I recently got this really pretty lace collar from a friend, and it has a wonderful sweet vintage style to it. I decided to build a whole outfit around it. I wanted to stick to the vintage feeling by using soft browns and muted colours, and natural motifs. I am also more than ready for autumn, and wanted to see if I could evoke that without shouting “ORANGE! RED! FOLIAGE!” from the metaphorical rooftops. I do think that I managed to grasp it, as well as emulate the look and feel of an old tintype photograph. All the browns and beiges work so well together.

The obi I bought as part of my final Ichiroya purchase ( 😥 ) was perfect – more matching than contrasting, which suits the soft and subtle aesthetic I was aiming for. In lieu of an obiage I used some beautiful creamy crocheted lace to echo the collar. My initial plan was also to add some at the cuffs, but unfortunately I didn’t have enough.

Despite being relatively busy, the obi felt like something was missing. The ivory phoenix obidome brings in more soft cream tones as well as more birds, and is the perfect finishing touch. Unfortunately this obidome has somehow escaped my cataloguing escapades so no close-up photo of it for now, but I will fix that later.

I am thrilled with how this outfit feels almost monochrome but not quite, with the unexpected accents of pale blue and an almost salmon pink shade popping up in both the obi and the kimono. They’re the sorts of details that only make themselves known up close, and one of the things I love about kimono.

Items used in this coordination

Winter Hikizuri in Late Summer

Recently the naughty voice in my head told me to browse eBay, despite having no job and no storage space. I figured browsing hikizuri would keep me safe as they tend to be out of my price range anyway. Unfortunately, I listened to the naughty voice, found a gorgeous ume piece with multiple extra layers that happened to be a huge size, and now this stunner is now all mine! I’m fairly certain it will fit, but right now it’s just way too hot to wear something with so many layers and so much padding. I am looking forward to putting it on eventually, but in the meantime I couldn’t wait to put it on the mannequin instead.

It was listed as a geisha’s hikizuri on eBay, but the overall boldness and huge padded hems make it feel more like some kind of stage or dance piece. Either way, it’s absolutely stunning and it’s already a treasured part of my collection. I chose metallic, heavily textured accessories to balance out the rich black and smooth yuzen. The green shibori obiage isn’t technically appropriate but I really love how it draws attention to the green accents in the kimono that almost disappear otherwise. I think next time (maybe whenever I actually wear it) I might go with a white-and-silver obi instead of the primarily gold one, since most of the metallic accents on the piece are silver, but I think the gold works just fine. I tied the musubi on a bit of an angle to make it feel a bit more chic and I quite like how that looks.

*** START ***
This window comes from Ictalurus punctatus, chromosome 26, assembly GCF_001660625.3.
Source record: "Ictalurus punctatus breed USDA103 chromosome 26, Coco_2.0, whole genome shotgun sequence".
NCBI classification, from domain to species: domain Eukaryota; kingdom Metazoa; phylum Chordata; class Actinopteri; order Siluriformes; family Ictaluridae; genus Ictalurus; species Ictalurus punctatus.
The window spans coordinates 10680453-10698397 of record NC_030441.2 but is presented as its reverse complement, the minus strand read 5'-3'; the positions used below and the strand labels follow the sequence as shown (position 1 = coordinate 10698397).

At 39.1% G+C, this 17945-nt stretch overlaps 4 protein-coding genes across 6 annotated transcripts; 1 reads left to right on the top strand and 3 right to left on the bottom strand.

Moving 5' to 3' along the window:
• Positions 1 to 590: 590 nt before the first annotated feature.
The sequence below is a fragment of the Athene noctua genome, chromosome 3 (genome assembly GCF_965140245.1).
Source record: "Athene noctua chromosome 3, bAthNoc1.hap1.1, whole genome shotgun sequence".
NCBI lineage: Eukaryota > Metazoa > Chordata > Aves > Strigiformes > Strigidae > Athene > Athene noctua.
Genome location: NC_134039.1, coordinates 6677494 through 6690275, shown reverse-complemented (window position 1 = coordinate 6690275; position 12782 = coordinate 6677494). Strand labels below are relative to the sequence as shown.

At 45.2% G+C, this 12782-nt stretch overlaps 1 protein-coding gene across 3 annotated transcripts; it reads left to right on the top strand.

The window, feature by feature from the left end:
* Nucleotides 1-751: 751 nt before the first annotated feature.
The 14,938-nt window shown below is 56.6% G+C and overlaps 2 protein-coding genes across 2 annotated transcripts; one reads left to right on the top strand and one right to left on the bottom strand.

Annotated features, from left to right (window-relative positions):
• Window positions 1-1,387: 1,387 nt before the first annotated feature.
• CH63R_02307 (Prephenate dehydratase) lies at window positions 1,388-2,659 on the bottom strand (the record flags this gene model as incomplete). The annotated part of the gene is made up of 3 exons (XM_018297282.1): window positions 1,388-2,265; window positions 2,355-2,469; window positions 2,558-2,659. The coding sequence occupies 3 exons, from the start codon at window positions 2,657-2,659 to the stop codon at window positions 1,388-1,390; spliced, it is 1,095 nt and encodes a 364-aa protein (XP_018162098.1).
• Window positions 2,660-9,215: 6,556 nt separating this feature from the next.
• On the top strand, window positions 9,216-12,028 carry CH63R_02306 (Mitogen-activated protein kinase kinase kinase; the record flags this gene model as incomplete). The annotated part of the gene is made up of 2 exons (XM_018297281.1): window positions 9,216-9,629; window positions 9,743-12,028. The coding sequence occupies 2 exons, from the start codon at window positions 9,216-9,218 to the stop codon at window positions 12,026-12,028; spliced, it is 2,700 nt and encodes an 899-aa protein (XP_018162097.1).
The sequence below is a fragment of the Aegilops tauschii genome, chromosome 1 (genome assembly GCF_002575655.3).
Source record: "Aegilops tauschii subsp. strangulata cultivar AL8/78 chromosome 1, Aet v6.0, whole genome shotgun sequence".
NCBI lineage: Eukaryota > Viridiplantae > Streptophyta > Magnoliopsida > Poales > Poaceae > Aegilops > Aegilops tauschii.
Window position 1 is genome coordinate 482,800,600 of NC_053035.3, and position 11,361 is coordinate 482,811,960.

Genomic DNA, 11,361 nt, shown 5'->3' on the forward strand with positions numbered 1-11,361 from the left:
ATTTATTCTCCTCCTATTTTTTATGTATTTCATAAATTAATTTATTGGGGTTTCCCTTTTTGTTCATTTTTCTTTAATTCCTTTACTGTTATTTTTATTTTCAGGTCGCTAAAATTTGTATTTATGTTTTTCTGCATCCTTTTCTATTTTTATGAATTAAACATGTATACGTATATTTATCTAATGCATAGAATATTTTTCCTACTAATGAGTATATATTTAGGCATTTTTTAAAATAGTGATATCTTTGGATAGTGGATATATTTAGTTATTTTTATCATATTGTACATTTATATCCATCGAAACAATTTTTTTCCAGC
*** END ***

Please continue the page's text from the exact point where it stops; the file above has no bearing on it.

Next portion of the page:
This also happens to be the 100th kimono I own, if you count men’s items, uchikake, and yukata. A piece worthy of the milestone, in my opinion.

The catalogue photo here is from the seller; this piece is just too damn big for me to photograph with my usual set-up. I’ll get a proper one soon.

Items used in this coordination

DIY Kokeshi Dolls featuring The Washi Tape Shop

Washi tape comes in so many beautiful and versatile designs, and is an important part of any Japanophile crafter’s arsenal. While most often used for journaling, scrapbooking, and wrapping gifts, there are so many other ways you can feature the gorgeous designs of traditional washi tape.

Today I’ve teamed up with The Washi Tape Shop to bring you a quick, affordable, and fun DIY project. If you’re stuck inside the house (aren’t we all nowadays?) this is a great way to spend an afternoon, and is easy and safe for kids to do as well! Many of the designs available at the Washi Tape Shop are clearly influenced by traditional Japanese textiles and patterns, so I figured what better way to feature them than to make your own kokeshi dolls?

Keep reading for detailed instructions!